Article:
Abstract

Like almost all climate education, the Department of Defense’s educational institutions approach the subject of climate change in the science and engineering fields. In contrast, the social sciences remain primarily overlooked. At the U.S. Naval War College, the Climate Change and National Security master’s course introduces students to the basics of climate science and expands the topic into the myriad security implications. Drawing from political science, students examine climate change and human security from an international relations and foreign policy analysis perspective. This course combines a social constructivist strategy and an adult learning–oriented pedagogical approach by cross-utilizing course framing, educational materials, and assessment deliverables. The approach has minimized potential climate skepticism and denialism. The course incorporates climate communication and climate psychology elements to address climate anxiety and to empower students with solutions.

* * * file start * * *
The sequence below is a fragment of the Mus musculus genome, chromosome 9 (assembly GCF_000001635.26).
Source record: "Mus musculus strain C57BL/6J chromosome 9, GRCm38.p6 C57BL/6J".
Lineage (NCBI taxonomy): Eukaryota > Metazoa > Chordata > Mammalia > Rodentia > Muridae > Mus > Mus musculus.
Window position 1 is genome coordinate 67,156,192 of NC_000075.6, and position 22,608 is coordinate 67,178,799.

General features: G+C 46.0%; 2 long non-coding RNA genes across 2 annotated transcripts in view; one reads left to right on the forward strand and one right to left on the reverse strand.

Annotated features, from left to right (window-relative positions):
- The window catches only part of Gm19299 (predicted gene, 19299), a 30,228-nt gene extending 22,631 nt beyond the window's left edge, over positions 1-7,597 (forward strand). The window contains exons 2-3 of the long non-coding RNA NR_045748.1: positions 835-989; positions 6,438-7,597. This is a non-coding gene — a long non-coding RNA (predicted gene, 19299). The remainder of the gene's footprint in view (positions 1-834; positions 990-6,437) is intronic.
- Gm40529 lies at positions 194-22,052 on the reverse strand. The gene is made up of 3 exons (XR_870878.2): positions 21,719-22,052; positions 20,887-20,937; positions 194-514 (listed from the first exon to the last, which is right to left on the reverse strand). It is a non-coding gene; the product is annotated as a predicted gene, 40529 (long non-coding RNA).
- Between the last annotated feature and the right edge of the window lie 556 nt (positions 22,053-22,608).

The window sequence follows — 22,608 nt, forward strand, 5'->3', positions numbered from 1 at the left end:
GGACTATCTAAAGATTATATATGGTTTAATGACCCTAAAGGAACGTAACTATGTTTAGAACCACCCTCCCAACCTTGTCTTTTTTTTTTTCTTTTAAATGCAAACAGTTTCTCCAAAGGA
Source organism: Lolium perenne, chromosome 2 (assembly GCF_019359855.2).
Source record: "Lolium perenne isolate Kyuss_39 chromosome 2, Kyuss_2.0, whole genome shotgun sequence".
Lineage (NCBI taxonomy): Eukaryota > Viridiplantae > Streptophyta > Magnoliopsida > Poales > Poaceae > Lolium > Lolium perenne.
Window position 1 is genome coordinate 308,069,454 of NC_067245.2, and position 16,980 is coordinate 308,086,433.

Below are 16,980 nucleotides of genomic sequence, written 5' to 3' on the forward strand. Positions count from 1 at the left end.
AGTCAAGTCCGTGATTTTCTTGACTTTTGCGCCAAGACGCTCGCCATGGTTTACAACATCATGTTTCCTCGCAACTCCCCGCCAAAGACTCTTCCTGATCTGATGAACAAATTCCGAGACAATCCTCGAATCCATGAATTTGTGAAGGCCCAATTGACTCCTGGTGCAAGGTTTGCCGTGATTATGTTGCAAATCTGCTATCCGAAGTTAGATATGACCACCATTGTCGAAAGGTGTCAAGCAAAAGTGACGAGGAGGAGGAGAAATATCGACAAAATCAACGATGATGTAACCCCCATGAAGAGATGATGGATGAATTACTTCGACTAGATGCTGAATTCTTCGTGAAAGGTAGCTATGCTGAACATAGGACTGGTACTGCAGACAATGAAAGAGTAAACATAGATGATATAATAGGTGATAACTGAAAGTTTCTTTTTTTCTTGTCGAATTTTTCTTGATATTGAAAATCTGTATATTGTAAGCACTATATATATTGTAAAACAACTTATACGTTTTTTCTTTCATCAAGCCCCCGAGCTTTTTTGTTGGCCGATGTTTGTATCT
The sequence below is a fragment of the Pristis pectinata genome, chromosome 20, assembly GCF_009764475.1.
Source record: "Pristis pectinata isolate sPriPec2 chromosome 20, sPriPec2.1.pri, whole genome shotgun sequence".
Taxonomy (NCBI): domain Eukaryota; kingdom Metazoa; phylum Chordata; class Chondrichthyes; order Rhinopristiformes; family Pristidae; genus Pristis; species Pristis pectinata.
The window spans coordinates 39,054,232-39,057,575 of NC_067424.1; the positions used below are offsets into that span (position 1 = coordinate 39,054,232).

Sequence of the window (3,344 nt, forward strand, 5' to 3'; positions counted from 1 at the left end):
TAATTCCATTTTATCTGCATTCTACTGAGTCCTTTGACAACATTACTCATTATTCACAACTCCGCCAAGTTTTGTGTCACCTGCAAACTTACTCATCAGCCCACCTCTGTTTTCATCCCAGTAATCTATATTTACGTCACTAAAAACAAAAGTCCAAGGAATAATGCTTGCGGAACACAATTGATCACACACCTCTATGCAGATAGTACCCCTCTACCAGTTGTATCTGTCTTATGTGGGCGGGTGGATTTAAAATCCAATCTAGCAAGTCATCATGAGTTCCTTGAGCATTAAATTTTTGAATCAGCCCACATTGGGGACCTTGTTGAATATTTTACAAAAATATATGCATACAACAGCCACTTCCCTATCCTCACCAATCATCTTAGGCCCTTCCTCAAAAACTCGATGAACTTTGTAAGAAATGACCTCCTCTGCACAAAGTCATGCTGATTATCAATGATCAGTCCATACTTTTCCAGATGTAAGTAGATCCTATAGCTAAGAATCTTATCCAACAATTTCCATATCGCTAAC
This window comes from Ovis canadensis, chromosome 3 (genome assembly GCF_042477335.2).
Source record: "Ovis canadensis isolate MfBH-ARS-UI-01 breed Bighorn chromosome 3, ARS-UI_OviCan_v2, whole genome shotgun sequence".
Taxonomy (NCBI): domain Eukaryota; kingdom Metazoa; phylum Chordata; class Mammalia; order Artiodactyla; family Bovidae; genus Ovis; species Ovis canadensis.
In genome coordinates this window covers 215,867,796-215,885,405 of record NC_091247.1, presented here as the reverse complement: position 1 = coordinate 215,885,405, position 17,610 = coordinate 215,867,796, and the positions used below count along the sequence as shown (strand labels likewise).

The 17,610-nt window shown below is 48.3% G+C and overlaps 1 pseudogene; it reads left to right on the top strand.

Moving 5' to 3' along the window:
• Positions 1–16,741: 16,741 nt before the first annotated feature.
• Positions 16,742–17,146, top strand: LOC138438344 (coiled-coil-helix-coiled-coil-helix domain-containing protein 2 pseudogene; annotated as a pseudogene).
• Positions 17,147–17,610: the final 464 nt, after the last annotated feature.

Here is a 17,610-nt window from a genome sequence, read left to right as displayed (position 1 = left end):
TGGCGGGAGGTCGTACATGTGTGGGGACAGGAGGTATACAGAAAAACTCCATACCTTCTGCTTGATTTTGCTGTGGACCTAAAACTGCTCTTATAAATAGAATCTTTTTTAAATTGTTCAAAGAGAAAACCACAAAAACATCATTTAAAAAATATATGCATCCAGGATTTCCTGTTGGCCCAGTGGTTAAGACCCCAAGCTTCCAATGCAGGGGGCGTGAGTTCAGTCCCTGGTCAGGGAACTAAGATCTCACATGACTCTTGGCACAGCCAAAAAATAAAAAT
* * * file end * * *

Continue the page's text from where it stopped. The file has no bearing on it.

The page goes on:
Author

Andrea H. Cameron

Andrea H. Cameron is a Permanent Military Professor teaching policy analysis in the National Security Affairs Department at the U.S. Naval War College and the founding director of the Climate and Human Security Studies Group. Her academic interests explore climate change and security, climate policy, human security, and civil-military coordination during humanitarian assistance. Andrea holds a M.A. in Human Resource Development from George Washington University, a M.S. in Military Operational Art and Science from the Air Command and Staff College, an Ed.D. in Educational Technology from Pepperdine University, and a Ph.D. in Security Studies from the Naval Postgraduate School.

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Bridging Climate Science and Security: Teaching Climate Change and National Security at the U.S. Naval War College